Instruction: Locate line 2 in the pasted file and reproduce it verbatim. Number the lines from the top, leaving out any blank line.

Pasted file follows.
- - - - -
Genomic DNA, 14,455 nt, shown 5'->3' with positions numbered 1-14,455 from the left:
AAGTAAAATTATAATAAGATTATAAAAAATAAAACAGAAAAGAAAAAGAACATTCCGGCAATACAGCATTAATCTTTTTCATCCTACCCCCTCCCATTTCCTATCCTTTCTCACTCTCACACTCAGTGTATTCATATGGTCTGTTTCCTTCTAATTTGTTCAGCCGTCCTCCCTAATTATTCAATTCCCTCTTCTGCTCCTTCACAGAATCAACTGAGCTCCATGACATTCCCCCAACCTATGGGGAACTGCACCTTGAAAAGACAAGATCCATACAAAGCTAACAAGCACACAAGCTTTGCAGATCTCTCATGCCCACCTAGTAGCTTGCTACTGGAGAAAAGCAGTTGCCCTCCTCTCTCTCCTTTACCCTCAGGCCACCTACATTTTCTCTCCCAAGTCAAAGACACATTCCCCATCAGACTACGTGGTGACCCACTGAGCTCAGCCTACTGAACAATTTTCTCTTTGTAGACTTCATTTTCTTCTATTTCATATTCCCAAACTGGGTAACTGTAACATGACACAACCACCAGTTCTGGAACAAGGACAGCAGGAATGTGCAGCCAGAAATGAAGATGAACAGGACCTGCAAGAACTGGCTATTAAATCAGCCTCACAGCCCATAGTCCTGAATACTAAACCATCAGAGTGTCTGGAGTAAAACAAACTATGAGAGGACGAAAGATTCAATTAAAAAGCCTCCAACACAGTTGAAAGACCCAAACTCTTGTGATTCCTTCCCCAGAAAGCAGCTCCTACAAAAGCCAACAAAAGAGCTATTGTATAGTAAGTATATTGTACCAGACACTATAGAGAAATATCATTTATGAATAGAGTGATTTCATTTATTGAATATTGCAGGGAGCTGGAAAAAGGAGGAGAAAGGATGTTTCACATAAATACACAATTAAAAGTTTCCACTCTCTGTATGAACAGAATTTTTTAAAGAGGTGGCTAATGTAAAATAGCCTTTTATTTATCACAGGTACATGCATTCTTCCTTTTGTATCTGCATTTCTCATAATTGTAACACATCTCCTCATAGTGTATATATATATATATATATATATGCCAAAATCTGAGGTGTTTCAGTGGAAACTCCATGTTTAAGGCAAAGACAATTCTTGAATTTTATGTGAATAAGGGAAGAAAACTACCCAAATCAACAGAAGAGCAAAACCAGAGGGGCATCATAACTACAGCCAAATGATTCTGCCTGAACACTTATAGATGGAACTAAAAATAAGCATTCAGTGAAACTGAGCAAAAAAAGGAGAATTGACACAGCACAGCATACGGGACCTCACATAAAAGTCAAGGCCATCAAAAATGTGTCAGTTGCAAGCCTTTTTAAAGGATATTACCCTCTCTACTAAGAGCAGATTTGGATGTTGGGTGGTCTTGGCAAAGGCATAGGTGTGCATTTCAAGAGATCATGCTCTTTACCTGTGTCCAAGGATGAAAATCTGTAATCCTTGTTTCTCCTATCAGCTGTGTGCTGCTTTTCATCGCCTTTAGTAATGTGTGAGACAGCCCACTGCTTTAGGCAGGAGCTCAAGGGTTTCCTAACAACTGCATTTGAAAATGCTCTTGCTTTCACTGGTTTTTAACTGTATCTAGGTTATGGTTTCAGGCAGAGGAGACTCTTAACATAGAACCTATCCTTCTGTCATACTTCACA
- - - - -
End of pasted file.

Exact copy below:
AAGTAAAATTATAATAAGATTATAAAAAATAAAACAGAAAAGAAAAAGAACATTCCGGCAATACAGCATTAATCTTTTTCATCCTACCCCCTCCCATTTCCTATCCTTTCTCACTCTCACACTCAGTGTATTCATATGGTCTGTTTCCTTCTAATTTGTTCAGCCGTCCTCCCTAATTATTCAATTCCCTCTTCTGCTCCTTCACAGAATCAACTGAGCTCCATGACATTCCCCCAACCTATGGGGAACTGCACCTTGAAAAGACAAGATCCATACAAAGCTAACAAGCACACAAGCTTTGCAGATCTCTCATGCCCACCTAGTAGCTTGCTACTGGAGAAAAGCAGTTGCCCTCCTCTCTCTCCTTTACCCTCAGGCCACCTACATTTTCTCTCCCAAGTCAAAGACACATTCCCCATCAGACTACGTGGTGACCCACTGAGCTCAGCCTACTGAACAATTTTCTCTTTGTAGACTTCATTTTCTTCTATTTCATATTCCCAAACTGGGTAACTGTAACATGACACAACCACCAGTTCTGGAACAAGGACAGCAGGAATGTGCAGCCAGAAATGAAGATGAACAGGACCTGCAAGAACTGGCTATTAAATCAGCCTCACAGCCCATAGTCCTGAATACTAAACCATCAGAGTGTCTGGAGTAAAACAAACTATGAGAGGACGAAAGATTCAATTAAAAAGCCTCCAACACAGTTGAAAGACCCAAACTCTTGTGATTCCTTCCCCAGAAAGCAGCTCCTACAAAAGCCAACAAAAGAGCTATTGTATAGTAAGTATATTGTACCAGACACTATAGAGAAATATCATTTATGAATAGAGTGATTTCATTTATTGAATATTGCAGGGAGCTGGAAAAAGGAGGAGAAAGGATGTTTCACATAAATACACAATTAAAAGTTTCCACTCTCTGTATGAACAGAATTTTTTAAAGAGGTGGCTAATGTAAAATAGCCTTTTATTTATCACAGGTACATGCATTCTTCCTTTTGTATCTGCATTTCTCATAATTGTAACACATCTCCTCATAGTGTATATATATATATATATATATATGCCAAAATCTGAGGTGTTTCAGTGGAAACTCCATGTTTAAGGCAAAGACAATTCTTGAATTTTATGTGAATAAGGGAAGAAAACTACCCAAATCAACAGAAGAGCAAAACCAGAGGGGCATCATAACTACAGCCAAATGATTCTGCCTGAACACTTATAGATGGAACTAAAAATAAGCATTCAGTGAAACTGAGCAAAAAAAGGAGAATTGACACAGCACAGCATACGGGACCTCACATAAAAGTCAAGGCCATCAAAAATGTGTCAGTTGCAAGCCTTTTTAAAGGATATTACCCTCTCTACTAAGAGCAGATTTGGATGTTGGGTGGTCTTGGCAAAGGCATAGGTGTGCATTTCAAGAGATCATGCTCTTTACCTGTGTCCAAGGATGAAAATCTGTAATCCTTGTTTCTCCTATCAGCTGTGTGCTGCTTTTCATCGCCTTTAGTAATGTGTGAGACAGCCCACTGCTTTAGGCAGGAGCTCAAGGGTTTCCTAACAACTGCATTTGAAAATGCTCTTGCTTTCACTGGTTTTTAACTGTATCTAGGTTATGGTTTCAGGCAGAGGAGACTCTTAACATAGAACCTATCCTTCTGTCATACTTCACA